Thank you so much for your comments concerning my letter to the editor in the New Yorker and taking the time to track me down. Your story concerning your experience with the ACA is exactly the reason that health care for the American public is so important. I have had the “opportunity” to experience health care costs both ways.

Before the ACA, my wife and I were uninsured, but we have led a very fiscally conservative lifestyle. Through the years we have tried to save as much money as we could. 9 years ago, after spending the summer trolling for salmon on the ocean, the two of us came home, switched fishing gears and proceeded to fish anchovies for 22 days straight, nose to the grindstone and no breaks.

3 days later, I got my hand smashed between two filthy fish bins in the back of a guy’s truck. That led to a MERSA infection, 8 days isolated in the hospital and surgery. Even with a 30% discount with a cash payment, the hospital bill erased most of the income from our summer and fall work.

Again, I really do appreciate the time you have taken to contact me. I am curious about your newspaper and writing work and where you wind surf. I have board surfed since fifth grade. Linda and I usually take a month in February to surf and hike in the desert in Baja California. The two of us live on a small island in Humboldt Bay. It has been frosty the last couple of nights and we expect it will be a cold one tonight. It is probably chilly where you are too.

Stay warm and stay healthy,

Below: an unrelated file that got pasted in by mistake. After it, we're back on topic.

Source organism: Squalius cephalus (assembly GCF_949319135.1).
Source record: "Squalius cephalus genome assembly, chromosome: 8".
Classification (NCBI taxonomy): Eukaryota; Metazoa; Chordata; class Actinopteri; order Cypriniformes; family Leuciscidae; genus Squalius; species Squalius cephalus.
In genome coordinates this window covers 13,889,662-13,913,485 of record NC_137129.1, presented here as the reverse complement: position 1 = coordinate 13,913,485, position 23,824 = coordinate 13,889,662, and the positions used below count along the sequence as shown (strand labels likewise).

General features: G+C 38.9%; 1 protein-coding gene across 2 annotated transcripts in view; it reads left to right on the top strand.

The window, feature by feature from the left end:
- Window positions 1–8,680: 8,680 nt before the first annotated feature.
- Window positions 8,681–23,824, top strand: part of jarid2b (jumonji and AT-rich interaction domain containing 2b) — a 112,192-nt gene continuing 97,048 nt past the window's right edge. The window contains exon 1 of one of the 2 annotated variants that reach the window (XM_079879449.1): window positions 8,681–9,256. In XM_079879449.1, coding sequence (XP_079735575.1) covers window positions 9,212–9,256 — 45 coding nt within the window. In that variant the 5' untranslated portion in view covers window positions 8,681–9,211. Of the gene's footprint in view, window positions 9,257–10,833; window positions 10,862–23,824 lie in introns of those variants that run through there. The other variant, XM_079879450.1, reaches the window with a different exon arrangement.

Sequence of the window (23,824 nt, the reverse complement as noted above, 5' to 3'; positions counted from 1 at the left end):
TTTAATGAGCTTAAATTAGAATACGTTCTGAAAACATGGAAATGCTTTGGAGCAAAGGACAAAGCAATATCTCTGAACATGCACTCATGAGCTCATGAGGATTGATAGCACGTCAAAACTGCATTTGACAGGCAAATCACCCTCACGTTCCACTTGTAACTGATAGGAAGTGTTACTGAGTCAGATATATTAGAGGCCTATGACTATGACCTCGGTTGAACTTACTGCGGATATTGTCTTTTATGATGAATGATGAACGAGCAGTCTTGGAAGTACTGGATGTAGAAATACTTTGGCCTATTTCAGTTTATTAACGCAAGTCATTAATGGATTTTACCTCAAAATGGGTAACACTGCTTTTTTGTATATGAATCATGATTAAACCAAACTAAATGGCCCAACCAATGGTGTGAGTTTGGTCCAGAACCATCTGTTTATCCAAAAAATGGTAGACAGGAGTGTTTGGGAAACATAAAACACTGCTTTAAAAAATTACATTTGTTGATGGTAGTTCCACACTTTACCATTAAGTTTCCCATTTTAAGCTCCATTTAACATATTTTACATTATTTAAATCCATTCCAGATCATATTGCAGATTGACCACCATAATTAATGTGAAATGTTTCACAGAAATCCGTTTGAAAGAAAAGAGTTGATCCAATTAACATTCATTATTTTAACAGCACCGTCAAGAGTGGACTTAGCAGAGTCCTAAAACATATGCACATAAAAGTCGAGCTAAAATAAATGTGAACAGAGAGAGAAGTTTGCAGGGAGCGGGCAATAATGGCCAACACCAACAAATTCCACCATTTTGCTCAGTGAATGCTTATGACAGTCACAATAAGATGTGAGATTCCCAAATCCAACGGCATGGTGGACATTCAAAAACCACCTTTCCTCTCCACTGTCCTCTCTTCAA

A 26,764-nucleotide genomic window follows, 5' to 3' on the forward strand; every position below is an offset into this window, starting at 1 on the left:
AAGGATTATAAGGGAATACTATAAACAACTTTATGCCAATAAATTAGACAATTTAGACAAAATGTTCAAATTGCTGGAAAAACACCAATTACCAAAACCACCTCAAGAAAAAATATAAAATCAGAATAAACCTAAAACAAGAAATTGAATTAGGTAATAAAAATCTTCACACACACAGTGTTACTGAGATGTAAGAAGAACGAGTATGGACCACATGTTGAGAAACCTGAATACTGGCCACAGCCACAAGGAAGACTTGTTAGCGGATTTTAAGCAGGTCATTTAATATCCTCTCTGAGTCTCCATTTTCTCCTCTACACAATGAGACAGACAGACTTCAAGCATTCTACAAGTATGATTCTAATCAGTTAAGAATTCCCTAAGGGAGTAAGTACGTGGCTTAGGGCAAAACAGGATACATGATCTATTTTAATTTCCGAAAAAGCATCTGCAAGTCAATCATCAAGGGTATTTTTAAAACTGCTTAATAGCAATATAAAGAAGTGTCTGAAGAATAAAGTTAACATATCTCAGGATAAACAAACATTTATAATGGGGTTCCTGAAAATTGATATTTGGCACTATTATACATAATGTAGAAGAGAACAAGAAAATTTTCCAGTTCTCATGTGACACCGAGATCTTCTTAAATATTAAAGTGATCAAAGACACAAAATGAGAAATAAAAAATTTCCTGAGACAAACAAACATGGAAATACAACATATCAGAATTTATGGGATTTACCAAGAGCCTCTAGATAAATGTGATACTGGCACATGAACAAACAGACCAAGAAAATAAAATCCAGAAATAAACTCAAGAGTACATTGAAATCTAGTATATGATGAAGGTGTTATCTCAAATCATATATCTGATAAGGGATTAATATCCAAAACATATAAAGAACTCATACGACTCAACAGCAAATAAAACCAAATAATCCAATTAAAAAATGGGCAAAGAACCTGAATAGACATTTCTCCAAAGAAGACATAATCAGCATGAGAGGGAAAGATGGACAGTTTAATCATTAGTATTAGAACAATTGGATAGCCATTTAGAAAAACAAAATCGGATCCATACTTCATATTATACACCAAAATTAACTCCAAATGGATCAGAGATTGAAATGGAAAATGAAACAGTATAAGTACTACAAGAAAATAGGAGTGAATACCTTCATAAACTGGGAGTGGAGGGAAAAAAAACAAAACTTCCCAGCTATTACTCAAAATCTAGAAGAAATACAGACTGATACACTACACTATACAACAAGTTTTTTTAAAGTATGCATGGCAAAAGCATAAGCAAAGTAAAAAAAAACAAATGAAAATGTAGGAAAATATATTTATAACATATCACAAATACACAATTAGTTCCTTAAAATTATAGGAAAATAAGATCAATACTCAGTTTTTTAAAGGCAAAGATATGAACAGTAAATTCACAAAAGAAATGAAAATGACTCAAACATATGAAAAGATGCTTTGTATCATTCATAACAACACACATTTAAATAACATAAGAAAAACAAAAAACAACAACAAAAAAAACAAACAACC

Ken and Linda

Ken,

So good to get your note, and so sad to read of your encounter with the medical-insurance complex. What a tragedy, that someone who can work so hard to make a buck finds it stolen because of an accident for which he needs care. I say stolen, because I believe that is what it is. The people who fixed your hand did a good job, and probably got a decent check for it. But the real theft was the skim that the hospital took, and all the other expenses they loaded into that bill.

The chief exec at a small hospital in The Dalles makes over $700,000 a year. Does he deserve it? Ha! Guess I know the answer.

Yours sounds like a lovely life, nonetheless. I would love to meet you and Linda some day. I almost went to school at Humboldt, shifted to Southern Oregon, finished my journalism studies at Oregon. Ended up back in Ashland for 14 years, working at the Medford paper, hiking all over southern Oregon and northern California. Love it down there.

When I was a kid, I wave-surfed in SoCal, but too many people for me back in the late ’60s, so I ran away to Oregon and never looked back.

My wife and I are taking a winter break to spend some time in Summerland, south of Santa Barbara. No plans for our return route. If we detour along the coast, I’ll give a call. Maybe we can grab a beer (if the Covid situation permits).

Best to you both,

Stu

Good morning,

If Linda and I had to pick a place to hang out in Southern California, it would be Summerland. I grew up surfing on that stretch of coast, and I fished lobsters out of Santa Barbara for about ten seasons. We have a ton of friends there including five or six commercial fishermen that are in our code ( radio) group when we fish salmon every summer.

If you find yourselves driving through Eureka, let us know. We have a guest cabin here on the island, and would be happy to put you up for a night. Otherwise we would love to bring you over to the island for a visit; the only way to get here is by boat.

Happy thanksgiving,

Ken and Linda